Divers on site of sunken trawler


A six-man diving unit is on the site of the sunken Tit Bonhomme in Glandore Bay, off west Cork, where it went down on Sunday morning.

It is the first time that the weather and Atlantic swells have eased sufficiently to allow divers to get near the wreck, where search teams are looking for five missing fishermen.

Nets and other debris being washed in and out of the trawler have also posed serious dangers as the search entered its fourth day.

The bodies of skipper Michael Hayes (52) and crewmen Kevin Kershaw (21), Said Mohammed (23), Wael Mohammed (35) and Attea Ahmed Shaban (26) are believed to be on board the sunken trawler.

Navy spokeswoman Lieut Cmdr Roberta O’Brien said a team of six Navy divers and a co-ordinator were taking advantage of the break in the weather.

It is understood an initial 10-minute assessment dive is normally carried out before divers take to the water for a more extensive search. The swell dropped to 0.5m, and the wind shifted direction from southerly to westerly overnight, helping to ease conditions at the wreck site.

Relatives of the missing men have maintained pier-side vigils since the alarm was raised at 6am on Sunday.

The search for the five Tit Bonhomme crewmen was hampered yesterday by strong winds and rough seas, which prevented divers from diving on the wreck near Adam Island at the entrance to Glandore Harbour.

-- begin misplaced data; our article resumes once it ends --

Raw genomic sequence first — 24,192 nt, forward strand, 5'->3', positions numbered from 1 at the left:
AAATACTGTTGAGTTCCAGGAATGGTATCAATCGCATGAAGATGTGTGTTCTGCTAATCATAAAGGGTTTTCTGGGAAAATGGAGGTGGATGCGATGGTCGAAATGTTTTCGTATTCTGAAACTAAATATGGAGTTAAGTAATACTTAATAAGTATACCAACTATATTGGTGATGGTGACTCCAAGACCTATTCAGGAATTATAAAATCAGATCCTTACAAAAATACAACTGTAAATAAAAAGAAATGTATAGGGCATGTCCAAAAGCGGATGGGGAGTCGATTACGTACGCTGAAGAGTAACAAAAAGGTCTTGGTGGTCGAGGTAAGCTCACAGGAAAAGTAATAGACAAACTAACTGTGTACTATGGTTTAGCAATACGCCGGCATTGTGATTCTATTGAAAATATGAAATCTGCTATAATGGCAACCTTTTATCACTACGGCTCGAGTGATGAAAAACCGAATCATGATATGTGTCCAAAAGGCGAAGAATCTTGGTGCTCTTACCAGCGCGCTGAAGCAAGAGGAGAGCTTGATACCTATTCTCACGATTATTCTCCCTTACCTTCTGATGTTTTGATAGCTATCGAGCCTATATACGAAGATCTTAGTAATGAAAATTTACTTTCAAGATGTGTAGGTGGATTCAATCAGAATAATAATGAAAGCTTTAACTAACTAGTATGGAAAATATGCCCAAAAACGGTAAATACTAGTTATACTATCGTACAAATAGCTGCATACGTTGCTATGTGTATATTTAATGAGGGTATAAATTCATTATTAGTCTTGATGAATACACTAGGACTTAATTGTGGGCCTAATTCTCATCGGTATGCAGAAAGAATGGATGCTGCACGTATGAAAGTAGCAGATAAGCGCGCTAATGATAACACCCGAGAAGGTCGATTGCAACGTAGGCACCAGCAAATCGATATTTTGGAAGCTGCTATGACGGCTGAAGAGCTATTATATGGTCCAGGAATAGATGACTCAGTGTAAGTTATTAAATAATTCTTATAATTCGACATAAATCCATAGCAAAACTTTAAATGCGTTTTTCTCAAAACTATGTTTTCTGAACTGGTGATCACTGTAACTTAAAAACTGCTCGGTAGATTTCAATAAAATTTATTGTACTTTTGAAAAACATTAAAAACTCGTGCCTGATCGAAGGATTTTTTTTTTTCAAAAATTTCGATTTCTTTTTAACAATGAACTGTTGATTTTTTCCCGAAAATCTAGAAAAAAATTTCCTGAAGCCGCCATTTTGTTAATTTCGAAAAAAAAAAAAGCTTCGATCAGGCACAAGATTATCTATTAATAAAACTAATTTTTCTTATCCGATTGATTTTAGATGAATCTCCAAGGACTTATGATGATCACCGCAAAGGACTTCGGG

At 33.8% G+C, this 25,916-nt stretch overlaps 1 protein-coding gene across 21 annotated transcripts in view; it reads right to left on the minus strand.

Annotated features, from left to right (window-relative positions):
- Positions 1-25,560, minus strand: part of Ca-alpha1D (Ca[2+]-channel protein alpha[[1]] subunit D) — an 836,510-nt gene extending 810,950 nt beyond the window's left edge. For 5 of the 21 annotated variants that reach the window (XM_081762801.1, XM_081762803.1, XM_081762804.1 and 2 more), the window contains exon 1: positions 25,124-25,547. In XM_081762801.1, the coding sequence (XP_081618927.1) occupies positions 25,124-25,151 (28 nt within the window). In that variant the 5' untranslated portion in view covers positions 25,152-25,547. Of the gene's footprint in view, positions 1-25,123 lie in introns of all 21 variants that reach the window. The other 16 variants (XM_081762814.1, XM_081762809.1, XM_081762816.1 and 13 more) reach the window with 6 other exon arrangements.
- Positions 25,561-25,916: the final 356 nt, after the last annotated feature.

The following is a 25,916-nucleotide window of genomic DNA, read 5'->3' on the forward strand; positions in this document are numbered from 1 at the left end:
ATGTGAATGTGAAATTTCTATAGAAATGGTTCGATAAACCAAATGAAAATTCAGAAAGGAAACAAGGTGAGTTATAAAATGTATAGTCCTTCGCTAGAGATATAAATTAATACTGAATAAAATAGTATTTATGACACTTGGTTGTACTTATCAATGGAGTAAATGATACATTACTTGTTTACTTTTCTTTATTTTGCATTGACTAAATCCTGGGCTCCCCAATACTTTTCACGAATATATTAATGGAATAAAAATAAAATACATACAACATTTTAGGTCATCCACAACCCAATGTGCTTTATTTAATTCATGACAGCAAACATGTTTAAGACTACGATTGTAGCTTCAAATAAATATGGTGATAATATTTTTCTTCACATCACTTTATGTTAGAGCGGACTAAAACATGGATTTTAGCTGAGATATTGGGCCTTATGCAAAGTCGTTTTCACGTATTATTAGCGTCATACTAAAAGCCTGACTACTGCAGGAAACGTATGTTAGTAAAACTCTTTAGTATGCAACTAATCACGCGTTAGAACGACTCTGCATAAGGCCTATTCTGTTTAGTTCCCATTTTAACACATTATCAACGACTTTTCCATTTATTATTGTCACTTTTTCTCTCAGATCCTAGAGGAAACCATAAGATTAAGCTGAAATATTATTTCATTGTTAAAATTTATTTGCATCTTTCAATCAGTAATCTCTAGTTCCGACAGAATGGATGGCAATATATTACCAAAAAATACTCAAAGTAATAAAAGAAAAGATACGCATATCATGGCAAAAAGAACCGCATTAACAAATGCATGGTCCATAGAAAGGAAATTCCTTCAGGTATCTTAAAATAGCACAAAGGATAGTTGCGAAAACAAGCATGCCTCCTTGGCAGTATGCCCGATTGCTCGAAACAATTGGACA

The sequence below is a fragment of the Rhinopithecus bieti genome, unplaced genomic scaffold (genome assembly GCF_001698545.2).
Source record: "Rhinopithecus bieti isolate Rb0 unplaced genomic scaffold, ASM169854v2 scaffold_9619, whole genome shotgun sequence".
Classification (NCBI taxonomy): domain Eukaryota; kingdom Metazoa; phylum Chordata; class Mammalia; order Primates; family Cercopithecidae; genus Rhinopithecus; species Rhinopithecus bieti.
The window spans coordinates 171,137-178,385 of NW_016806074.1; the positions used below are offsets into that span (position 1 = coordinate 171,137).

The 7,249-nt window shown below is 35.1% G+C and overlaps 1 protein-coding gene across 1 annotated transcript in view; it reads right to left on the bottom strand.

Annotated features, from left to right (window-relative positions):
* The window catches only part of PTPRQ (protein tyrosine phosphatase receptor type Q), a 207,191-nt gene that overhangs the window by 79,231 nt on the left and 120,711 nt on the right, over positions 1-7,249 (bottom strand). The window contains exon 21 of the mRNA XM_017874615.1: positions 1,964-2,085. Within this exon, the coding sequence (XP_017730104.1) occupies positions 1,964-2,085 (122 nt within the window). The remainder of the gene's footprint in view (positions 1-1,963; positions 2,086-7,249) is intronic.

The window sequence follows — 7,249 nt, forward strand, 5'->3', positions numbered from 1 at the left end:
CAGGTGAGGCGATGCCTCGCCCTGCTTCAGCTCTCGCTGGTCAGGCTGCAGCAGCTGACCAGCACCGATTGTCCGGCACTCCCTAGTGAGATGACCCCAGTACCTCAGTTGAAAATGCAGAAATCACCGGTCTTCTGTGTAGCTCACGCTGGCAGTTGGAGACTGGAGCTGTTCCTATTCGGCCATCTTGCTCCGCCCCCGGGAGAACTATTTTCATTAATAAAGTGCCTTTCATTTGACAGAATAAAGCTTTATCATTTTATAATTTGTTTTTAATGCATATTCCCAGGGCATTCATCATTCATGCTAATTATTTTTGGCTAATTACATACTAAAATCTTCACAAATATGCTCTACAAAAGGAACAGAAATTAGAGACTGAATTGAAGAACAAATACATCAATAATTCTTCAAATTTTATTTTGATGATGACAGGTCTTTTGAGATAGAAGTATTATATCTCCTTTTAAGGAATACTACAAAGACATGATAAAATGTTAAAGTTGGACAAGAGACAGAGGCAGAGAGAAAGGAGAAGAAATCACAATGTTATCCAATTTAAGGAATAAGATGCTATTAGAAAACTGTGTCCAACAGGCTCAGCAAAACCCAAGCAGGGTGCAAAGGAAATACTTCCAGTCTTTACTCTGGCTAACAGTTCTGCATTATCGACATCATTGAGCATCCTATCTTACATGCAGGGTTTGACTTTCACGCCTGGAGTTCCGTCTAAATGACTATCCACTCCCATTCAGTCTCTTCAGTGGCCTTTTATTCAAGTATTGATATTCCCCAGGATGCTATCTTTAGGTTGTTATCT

Relatives of the missing men gathered on the pier for a third consecutive day as they waited for news. Mr Hayes is from Helvick Head in Waterford and Mr Kershaw is from Dublin. The other three crewmen are from Egypt.

Relatives of some of the missing men became very frustrated. It is understood relatives of some of the Egyptian men brought in a commercial Egyptian diver to examine the vessel, but he was dissuaded from going down as it was too dangerous.

Fishermen yesterday reported the aluminium wheelhouse of the 21m steel-hulled boat had been virtually demolished by the repeated battering against the rocks it received since sinking at about 6am on Sunday morning.

It is understood the sole survivor, Abdul Mohammed (43), also from Egypt, was swept out the door of the wheelhouse and, despite suffering a broken collarbone, swam almost half a mile to shore, where he was rescued by Toe Head Irish Coast Guard boat.

Searchers hope the remains of the five men may be on board the sunken vessel, though they are puzzled as to why no bodies have been found on the surface if the men had the chance to put on life jackets with flotation devices, as some reports have suggested.

Baltimore and Courtmasherry RNLI Lifeboats yesterday continued a search with local trawlers. Smaller craft crewed by locals searched caves and inlets in the harbour where debris from the vessel has been found.

Bishop of Cork and Ross Dr John Buckley led locals in a multidenominational prayer service on the pier side last night and paid tribute to the local community for their help and support over the past three days.

Earlier yesterday, a Muslim prayer service was lead by religious leader Aymen Essa.

Cork-based Muslim religious leader Morad Gharib said the Egyptian community was deeply moved by the level of support offered locally.

Additional reporting PA